5D2  –  $2199 (USD)
5D3  –  $3499 (USD)
6D    –  $2099 (USD)

5D2  –  FF (5616 x 3744) (20.6 MP)
5D3  –  FF (5760 x 3840) (22 MP)
6D    –  FF (5472 x 3648) (23.4 MP)

5D2  –  DIGIC 4
5D3  –  DIGIC 5+
6D    –  DIGIC 5+

5D2  –  Auto, 100 – 6400 in 1/3 stops, plus 50, 12800, 25600 as option
5D3  –  Auto, 100 – 25600 in 1/3 stops, plus 50, 51200, 102400 as option
6D    –  Auto, 100 – 25600 in 1/3 stops, plus 50, 51200, 102400 as option

5D2  –  35 Area Eval, Center Weighted, Partial, Spot
5D3  –  63 Area Eval, Center Weighted, Partial, Spot
6D    –  63 Area Eval, Center Weighted, Partial, Spot

Auto Focus:
5D2  –  9 Point
5D3  –  61 Point (new technology)
6D    –  11 Point

Exposure Compensation:
5D2  –  ±2 EV (at 1/3 EV, 1/2 EV steps)
5D3  –  ±5 EV (at 1/3 EV, 1/2 EV steps)
6D    –  ±5 EV (at 1/3 EV, 1/2 EV steps)

Continuous Shooting:
5D2  –  3.9 fps
5D3  –  6 fps
6D    –  4.5 fps

Raw Formats:
5D2  –  RAW, sRAW1, sRAW2
5D3  –  RAW, sRAW, mRAW
6D    –  RAW, sRAW1, sRAW2

5D2  –  Pentaprism, 98% Coverage, 0.71x Mag
5D3  –  Pentaprism, 100% Coverage, 0.71x Mag
6D    –  Pentaprism, 97% Coverage, 0.71x Mag

5D2  –  LP-E6 ($66 USD)
5D3  –  LP-E6 ($66 USD)
6D    –  LP-E6 ($66 USD)

5D2  –  850g
5D3  –  860g
6D    –  822g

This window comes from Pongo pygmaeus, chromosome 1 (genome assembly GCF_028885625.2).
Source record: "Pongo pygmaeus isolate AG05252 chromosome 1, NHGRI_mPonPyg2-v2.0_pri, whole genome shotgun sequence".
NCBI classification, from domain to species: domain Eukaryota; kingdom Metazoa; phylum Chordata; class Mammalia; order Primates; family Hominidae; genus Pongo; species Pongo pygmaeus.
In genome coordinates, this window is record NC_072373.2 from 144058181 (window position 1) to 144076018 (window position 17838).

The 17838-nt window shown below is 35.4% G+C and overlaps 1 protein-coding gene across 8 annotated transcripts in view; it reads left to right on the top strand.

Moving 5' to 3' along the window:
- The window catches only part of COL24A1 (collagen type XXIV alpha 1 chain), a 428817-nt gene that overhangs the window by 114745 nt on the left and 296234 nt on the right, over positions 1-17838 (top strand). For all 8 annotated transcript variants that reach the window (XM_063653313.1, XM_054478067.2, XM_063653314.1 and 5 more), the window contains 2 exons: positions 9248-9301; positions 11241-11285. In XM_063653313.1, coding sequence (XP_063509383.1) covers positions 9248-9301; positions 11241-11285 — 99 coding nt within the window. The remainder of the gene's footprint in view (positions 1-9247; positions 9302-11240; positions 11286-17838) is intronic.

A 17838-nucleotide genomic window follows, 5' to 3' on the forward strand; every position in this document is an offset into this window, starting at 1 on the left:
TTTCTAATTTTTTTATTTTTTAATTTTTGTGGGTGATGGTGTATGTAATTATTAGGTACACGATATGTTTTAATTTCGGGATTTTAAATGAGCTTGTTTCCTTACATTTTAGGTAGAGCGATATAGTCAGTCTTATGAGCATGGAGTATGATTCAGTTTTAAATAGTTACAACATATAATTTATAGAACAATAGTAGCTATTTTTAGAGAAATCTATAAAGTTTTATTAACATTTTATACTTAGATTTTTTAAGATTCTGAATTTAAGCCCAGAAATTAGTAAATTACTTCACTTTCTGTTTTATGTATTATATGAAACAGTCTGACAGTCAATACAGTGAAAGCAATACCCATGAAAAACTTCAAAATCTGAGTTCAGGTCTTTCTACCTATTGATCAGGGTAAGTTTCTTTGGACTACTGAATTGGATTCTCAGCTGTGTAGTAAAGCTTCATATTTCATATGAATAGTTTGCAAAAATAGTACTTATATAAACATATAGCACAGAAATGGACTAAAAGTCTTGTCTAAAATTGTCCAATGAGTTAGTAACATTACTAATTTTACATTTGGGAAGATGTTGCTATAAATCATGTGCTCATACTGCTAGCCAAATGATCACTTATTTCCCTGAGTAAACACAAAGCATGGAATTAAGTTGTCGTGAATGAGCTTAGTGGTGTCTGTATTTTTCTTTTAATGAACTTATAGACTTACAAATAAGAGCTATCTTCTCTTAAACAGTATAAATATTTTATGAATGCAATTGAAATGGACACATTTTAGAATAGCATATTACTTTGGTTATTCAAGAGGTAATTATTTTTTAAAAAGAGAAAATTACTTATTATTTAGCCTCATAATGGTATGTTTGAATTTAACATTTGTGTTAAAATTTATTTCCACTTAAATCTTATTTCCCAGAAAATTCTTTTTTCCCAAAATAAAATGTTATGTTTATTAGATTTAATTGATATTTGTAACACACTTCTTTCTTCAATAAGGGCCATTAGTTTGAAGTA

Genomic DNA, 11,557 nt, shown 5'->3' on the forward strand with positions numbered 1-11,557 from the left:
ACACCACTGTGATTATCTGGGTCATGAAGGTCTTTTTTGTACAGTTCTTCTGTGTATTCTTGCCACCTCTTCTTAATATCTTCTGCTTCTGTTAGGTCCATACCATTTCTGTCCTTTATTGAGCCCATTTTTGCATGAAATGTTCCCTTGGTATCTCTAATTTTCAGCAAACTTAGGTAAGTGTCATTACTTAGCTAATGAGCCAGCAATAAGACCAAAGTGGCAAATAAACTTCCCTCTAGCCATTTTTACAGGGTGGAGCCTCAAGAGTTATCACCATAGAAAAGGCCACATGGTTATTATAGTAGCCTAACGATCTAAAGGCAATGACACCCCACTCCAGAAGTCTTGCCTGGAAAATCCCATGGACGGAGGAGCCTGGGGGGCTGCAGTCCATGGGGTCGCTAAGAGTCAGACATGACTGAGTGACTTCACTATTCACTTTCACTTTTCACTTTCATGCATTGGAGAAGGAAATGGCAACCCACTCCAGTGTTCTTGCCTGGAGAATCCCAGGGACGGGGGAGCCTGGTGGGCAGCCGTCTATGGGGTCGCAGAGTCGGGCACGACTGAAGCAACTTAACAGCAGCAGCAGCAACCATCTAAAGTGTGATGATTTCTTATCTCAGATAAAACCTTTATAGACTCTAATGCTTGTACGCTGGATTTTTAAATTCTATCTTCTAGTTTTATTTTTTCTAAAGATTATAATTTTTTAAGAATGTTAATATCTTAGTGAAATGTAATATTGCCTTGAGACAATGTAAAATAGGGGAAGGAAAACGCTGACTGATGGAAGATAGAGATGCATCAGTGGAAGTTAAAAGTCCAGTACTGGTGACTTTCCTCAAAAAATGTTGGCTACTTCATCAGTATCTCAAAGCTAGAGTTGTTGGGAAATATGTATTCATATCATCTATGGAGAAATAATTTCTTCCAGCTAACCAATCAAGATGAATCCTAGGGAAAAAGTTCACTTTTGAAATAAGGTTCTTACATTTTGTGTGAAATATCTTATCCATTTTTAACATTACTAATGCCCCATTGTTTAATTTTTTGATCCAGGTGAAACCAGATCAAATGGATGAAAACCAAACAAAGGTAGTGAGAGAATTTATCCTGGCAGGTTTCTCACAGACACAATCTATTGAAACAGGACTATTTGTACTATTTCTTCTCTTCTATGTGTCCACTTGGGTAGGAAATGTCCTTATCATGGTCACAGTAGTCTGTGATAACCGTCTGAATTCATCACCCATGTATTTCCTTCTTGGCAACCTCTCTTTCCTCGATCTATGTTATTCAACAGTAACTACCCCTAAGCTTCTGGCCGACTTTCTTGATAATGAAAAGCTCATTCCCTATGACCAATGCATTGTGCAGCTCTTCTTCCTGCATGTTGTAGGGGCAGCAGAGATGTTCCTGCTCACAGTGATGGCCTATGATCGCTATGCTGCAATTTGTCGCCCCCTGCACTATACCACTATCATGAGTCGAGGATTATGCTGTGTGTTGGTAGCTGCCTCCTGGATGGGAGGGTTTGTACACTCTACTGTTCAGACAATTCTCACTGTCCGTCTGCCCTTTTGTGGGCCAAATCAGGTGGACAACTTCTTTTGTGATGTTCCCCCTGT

Some Initial Conclusions:
The flame wars have already started on the new EOS 6D as they do anytime Canon releases a new DSLR camera.

The comparison between the 5D Mark II and the new 5D Mark III is very easy to judge in most respects with the 5D Mark III offering some very compelling new features such as the increased resolution, the DIGIC 5+ processors, the very high 6 fps continuous frame rate, the new metering system and the brand new auto focus system. If the high ISO performance of this new 21 MP sensor is at least as good as the 5D mark II’s, then the new 5D Mark III is a sure fire winner for anyone looking for a high-end full-frame body.

The comparison between the brand new 6D and the 5D mark III is much more difficult since Canon opted to add some nice new features (such as internal GPS & wireless) but not nearly as many as they did to the more expensive 5D Mark III. The single biggest difference between these two cameras is the much more advanced auto focus and metering systems in the 5D Mark III. Only time will tell if the new 11 point AF system in the 6D is significantly better than the system found in the older 5D Mark II. I suspect the difference in price between these two models will be the deciding factor for most hobbyists.

Final Thoughts:
In the words of David duChemin, “Gear is Good, Vision is Better”. It’s not the camera that makes the photograph, it’s the person behind the camera. Don’t get all caught up in the hype over a new camera. A new camera will NOT make you a better photographer. Only YOU can do that. And it’s not done by reading the rants and raves on every new piece of gear that comes out each week. So shut down that MacBook, grab your camera and get out there and make some magic happen!